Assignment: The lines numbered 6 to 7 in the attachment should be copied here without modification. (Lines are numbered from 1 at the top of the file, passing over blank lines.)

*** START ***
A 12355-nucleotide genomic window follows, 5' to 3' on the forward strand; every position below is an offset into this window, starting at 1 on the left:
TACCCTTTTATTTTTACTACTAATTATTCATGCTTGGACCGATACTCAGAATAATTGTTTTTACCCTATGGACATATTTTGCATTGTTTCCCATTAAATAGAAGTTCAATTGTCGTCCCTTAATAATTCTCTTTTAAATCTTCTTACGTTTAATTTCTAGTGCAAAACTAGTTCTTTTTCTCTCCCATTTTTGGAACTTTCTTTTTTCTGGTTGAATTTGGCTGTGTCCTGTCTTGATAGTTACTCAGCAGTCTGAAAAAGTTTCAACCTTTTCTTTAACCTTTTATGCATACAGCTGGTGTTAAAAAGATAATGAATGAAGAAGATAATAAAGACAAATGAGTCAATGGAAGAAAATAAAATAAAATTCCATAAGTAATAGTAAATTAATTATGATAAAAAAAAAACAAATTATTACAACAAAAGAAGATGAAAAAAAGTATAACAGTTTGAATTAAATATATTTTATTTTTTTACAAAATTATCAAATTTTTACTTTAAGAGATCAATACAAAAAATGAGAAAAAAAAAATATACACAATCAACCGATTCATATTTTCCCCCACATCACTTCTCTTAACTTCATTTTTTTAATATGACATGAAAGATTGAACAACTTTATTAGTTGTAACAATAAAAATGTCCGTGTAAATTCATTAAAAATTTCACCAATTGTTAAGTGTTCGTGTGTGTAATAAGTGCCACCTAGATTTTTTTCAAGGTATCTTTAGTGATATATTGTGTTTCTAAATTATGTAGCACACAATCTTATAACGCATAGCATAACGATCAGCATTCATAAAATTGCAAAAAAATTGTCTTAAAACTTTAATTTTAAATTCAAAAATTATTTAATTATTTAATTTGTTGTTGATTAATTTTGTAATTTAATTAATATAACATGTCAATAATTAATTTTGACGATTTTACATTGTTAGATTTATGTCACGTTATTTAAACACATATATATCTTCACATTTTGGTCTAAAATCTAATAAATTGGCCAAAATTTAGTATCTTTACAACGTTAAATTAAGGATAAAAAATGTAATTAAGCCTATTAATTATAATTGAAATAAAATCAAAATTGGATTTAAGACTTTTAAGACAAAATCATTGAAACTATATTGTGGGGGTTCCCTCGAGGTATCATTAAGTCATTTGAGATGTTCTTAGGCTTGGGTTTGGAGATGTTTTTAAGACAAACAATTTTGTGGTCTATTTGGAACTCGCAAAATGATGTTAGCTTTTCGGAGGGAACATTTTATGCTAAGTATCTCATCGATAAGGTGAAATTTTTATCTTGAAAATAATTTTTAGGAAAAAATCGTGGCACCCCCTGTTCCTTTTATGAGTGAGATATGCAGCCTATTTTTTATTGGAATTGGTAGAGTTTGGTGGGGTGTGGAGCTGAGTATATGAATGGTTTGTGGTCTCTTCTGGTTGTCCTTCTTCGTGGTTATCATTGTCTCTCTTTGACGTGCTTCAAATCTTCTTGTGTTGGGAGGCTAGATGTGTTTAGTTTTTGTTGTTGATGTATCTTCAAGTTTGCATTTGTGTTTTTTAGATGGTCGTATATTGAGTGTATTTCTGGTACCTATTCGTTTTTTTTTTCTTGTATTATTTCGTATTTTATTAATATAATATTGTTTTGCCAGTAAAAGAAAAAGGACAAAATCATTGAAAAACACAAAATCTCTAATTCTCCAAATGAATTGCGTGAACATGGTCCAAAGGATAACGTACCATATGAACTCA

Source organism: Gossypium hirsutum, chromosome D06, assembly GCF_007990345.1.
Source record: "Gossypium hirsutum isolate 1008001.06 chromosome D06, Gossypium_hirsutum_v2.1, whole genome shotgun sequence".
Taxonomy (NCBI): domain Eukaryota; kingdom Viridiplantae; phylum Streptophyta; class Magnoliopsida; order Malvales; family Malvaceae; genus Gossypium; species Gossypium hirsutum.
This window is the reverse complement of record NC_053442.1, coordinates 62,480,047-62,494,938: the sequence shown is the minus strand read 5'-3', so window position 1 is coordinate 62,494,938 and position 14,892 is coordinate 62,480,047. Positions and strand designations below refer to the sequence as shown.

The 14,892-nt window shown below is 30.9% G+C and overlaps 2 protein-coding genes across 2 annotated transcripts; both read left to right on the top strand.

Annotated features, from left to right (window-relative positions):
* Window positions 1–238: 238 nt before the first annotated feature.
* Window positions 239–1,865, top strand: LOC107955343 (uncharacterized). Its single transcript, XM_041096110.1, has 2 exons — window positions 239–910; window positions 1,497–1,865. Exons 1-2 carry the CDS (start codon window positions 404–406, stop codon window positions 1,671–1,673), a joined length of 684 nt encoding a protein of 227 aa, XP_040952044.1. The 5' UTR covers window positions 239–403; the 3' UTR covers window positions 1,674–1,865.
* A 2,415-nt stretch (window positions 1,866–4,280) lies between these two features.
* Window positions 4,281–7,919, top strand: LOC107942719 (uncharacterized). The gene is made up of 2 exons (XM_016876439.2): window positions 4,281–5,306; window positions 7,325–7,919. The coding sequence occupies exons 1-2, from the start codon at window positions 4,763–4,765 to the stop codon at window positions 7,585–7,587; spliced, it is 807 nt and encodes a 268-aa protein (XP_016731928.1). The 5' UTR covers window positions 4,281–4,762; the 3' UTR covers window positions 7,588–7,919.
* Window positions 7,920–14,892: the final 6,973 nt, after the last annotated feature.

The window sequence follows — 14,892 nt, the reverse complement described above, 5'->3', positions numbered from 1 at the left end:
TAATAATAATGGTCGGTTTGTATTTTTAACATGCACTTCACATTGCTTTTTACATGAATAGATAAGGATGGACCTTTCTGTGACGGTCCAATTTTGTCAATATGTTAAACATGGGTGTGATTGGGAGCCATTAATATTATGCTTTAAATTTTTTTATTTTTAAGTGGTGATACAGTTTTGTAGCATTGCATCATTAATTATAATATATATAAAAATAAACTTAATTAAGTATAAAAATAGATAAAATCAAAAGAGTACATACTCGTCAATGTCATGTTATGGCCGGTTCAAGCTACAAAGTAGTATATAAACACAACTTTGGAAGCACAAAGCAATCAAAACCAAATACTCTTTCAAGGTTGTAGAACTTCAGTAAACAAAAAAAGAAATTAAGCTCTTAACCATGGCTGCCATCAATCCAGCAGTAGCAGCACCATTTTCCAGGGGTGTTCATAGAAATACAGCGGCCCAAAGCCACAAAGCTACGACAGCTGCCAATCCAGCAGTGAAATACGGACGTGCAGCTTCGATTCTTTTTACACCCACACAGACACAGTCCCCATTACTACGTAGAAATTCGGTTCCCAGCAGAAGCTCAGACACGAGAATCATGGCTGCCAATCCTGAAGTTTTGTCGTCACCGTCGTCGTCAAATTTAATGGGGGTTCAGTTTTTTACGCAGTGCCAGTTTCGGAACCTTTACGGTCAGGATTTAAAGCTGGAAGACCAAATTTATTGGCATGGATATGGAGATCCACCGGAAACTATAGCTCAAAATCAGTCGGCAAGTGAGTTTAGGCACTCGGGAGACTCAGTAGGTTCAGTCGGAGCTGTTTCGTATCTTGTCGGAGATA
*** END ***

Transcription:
This window is the reverse complement of record NC_053442.1, coordinates 62,480,047-62,494,938: the sequence shown is the minus strand read 5'-3', so window position 1 is coordinate 62,494,938 and position 14,892 is coordinate 62,480,047. Positions and strand designations below refer to the sequence as shown.

The 14,892-nt window shown below is 30.9% G+C and overlaps 2 protein-coding genes across 2 annotated transcripts; both read left to right on the top strand.